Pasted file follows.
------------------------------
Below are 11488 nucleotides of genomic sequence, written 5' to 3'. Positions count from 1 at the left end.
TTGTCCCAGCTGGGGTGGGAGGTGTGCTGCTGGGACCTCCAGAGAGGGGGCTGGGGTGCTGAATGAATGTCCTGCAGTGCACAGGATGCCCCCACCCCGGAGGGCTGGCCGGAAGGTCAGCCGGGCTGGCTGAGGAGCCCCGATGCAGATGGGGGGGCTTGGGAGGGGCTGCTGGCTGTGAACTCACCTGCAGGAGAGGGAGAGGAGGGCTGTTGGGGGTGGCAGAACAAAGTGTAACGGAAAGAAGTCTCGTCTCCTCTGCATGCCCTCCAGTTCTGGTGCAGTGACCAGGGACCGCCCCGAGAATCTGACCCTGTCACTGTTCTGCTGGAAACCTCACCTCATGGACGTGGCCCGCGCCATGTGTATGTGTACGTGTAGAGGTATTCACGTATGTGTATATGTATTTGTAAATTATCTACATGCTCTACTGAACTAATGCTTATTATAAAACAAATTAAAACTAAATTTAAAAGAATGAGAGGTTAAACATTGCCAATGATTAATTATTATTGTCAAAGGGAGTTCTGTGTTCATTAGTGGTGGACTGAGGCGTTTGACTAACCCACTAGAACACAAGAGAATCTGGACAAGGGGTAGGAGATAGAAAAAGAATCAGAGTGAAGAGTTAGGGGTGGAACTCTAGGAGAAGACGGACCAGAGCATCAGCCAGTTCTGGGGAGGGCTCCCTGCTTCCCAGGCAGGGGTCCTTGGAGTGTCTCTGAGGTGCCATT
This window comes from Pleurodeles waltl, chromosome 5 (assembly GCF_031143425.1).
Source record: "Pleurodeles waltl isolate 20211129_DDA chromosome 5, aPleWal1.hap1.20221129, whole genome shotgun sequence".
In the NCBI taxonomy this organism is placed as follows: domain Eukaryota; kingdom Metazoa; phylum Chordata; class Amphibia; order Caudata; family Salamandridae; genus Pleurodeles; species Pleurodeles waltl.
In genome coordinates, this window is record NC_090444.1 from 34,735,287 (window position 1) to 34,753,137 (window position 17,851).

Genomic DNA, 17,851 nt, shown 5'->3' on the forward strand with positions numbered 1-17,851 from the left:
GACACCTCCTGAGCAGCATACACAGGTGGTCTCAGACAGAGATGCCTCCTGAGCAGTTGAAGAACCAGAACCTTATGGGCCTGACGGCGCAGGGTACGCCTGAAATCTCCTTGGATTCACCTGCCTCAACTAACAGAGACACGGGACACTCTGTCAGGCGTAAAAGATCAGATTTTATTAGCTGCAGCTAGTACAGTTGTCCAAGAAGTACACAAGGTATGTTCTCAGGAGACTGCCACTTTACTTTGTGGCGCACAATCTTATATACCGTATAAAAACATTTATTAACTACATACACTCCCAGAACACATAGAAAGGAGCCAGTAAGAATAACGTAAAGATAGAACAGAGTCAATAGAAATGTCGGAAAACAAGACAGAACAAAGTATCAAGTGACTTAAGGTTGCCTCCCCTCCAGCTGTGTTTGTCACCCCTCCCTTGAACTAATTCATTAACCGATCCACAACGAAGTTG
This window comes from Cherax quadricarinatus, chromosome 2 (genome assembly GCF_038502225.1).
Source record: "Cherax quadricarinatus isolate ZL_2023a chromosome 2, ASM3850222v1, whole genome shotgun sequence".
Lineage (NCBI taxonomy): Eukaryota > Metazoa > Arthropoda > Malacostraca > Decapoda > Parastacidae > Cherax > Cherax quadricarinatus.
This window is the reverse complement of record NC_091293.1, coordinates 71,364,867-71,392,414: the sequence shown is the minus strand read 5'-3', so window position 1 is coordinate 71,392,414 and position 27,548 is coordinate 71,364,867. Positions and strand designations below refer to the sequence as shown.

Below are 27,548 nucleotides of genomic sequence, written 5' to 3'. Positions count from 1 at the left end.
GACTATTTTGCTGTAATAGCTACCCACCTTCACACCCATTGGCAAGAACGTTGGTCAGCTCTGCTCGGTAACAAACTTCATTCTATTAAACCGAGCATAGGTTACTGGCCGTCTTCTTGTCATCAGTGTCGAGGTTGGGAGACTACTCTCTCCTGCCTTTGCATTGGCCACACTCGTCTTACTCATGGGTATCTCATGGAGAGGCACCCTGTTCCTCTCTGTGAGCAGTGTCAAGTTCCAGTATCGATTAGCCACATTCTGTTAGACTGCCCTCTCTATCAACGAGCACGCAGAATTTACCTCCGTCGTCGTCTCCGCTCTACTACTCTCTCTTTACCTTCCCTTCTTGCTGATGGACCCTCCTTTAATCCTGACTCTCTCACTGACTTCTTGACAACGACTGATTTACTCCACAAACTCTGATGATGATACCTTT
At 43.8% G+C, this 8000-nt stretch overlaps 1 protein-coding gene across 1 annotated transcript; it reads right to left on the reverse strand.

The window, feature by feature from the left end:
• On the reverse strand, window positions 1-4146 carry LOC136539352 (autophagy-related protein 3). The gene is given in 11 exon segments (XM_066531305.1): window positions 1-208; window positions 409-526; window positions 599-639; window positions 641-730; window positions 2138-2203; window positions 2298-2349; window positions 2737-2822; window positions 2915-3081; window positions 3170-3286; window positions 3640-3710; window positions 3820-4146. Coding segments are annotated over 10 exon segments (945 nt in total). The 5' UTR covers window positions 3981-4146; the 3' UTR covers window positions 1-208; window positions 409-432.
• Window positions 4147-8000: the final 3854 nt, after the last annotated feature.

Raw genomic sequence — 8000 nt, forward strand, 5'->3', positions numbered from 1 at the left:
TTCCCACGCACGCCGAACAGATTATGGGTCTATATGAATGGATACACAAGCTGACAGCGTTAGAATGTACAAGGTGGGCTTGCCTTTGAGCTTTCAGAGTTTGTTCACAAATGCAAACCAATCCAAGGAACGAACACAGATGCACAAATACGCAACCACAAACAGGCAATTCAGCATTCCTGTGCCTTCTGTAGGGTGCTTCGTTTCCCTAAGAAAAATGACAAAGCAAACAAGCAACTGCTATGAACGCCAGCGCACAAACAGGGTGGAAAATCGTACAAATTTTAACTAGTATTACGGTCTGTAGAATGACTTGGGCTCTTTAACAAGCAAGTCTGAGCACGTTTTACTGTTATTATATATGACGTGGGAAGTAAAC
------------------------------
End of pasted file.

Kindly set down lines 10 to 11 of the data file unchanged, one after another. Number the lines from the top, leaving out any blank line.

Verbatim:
Source record: "Cherax quadricarinatus isolate ZL_2023a chromosome 2, ASM3850222v1, whole genome shotgun sequence".
Lineage (NCBI taxonomy): Eukaryota > Metazoa > Arthropoda > Malacostraca > Decapoda > Parastacidae > Cherax > Cherax quadricarinatus.